For whatever reason, lots of financial writers seem intent on insisting that the manufacturing sector in this country is humming along and we should take that as a sign that better days are just ahead. Unfortunately, the data indicates another reality altogether.
Mike Mandel has been pointing out for sometime that the supposed recovery in manufacturing is only one if measured from the nadir it achieved during the Great Recession. His most recent post on the subject includes this graph:
Karl Smith takes this a step further by pointing out the decade long decline in manufacturing employment.
I’m sure that you haven’t failed to notice that the rebound in manufacturing employment is minuscule when compared to the decline and that the decline in manufacturing actually began back in 1999 and has pretty much continued unabated from then. Smith has this observation:
The lesson is that it seems unlikely this trend was caused solely by the financial crisis or housing collapse. The job loss that began in 1999 has continued at a greater or lesser pace ever since. More likely this is the result of globalization.
It’s anathema in many economics circles to speak ill of international trade. Indeed, I am not even willing to go that far. What I am saying is that the story of this recession is a part of the larger story of globalization and its effects on the U.S. labor market.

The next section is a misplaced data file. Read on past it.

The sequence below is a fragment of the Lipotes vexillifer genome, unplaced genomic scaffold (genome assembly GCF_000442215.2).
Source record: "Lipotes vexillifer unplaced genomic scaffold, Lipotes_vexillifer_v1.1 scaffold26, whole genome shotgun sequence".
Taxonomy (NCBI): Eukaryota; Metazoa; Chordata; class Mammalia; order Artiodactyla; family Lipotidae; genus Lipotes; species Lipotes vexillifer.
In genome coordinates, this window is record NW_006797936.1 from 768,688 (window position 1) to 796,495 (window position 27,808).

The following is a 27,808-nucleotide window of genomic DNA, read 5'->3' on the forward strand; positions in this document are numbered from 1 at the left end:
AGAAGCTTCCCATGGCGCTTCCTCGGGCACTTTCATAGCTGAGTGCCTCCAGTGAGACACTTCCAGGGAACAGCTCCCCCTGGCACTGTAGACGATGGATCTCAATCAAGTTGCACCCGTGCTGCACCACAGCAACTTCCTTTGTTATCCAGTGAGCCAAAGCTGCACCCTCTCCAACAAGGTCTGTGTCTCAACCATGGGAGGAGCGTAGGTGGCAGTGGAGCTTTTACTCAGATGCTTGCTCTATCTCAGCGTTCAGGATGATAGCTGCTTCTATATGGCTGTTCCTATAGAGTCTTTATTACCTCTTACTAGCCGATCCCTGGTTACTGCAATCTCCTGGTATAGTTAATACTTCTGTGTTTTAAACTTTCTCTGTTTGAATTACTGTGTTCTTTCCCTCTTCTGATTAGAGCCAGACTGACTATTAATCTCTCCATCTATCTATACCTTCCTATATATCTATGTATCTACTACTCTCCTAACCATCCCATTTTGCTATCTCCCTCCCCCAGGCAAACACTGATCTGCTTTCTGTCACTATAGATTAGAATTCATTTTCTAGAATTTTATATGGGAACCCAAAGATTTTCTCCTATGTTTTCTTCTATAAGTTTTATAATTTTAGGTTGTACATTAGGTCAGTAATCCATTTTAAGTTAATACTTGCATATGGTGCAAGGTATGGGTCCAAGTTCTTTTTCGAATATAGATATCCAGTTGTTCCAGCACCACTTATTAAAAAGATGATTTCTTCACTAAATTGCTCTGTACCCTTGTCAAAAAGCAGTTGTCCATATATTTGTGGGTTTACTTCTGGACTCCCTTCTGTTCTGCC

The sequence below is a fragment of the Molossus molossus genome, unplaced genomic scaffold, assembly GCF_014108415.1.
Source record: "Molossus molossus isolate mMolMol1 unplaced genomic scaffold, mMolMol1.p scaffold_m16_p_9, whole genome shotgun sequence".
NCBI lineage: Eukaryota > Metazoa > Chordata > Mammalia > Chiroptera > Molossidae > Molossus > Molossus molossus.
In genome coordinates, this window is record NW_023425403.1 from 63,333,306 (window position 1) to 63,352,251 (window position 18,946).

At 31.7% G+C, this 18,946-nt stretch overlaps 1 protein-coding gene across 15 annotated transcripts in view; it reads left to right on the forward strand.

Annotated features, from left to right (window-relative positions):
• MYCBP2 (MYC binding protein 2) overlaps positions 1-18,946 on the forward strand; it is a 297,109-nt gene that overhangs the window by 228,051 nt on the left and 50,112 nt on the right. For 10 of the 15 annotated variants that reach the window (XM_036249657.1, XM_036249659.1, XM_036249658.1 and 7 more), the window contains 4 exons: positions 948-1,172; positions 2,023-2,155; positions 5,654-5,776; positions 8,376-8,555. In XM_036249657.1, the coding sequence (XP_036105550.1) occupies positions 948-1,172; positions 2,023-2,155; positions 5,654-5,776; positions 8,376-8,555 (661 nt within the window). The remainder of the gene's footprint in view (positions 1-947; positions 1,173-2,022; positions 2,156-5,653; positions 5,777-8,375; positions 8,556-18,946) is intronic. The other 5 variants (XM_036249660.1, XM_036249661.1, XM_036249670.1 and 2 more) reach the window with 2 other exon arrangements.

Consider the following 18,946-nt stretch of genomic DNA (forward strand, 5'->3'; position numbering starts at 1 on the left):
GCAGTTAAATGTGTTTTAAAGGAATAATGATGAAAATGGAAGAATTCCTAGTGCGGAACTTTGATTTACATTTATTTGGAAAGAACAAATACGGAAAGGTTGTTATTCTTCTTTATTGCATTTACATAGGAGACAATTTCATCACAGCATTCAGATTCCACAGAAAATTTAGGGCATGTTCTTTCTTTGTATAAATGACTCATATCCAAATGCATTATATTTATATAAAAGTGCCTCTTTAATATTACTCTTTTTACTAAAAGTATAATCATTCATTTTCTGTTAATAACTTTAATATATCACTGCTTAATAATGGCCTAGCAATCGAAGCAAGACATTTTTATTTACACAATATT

Karl Smith actually has two posts on this subject. The one which contains the data I used above and this one which responds to some push back he received on the first post. Both are short and worth a read.
Both Mandel and Smith are arguing a piece of a point that I tried to make in the post below on “Unemployment and Stimulus.” It seems a bit lame as I reread it, but hopefully what these two gentlemen are saying helps define my point. Specifically, it seems that we don’t have a good handle on exactly what has gone wrong with this economy or to put it a different way, what radical changes have occurred for which we have no good explanation. If that is the case then it seems appropriate to concentrate on reinstituting some fundamental fiscal discipline at the federal level as opposed to trying to solve problems which are not amenable to short-term fixes.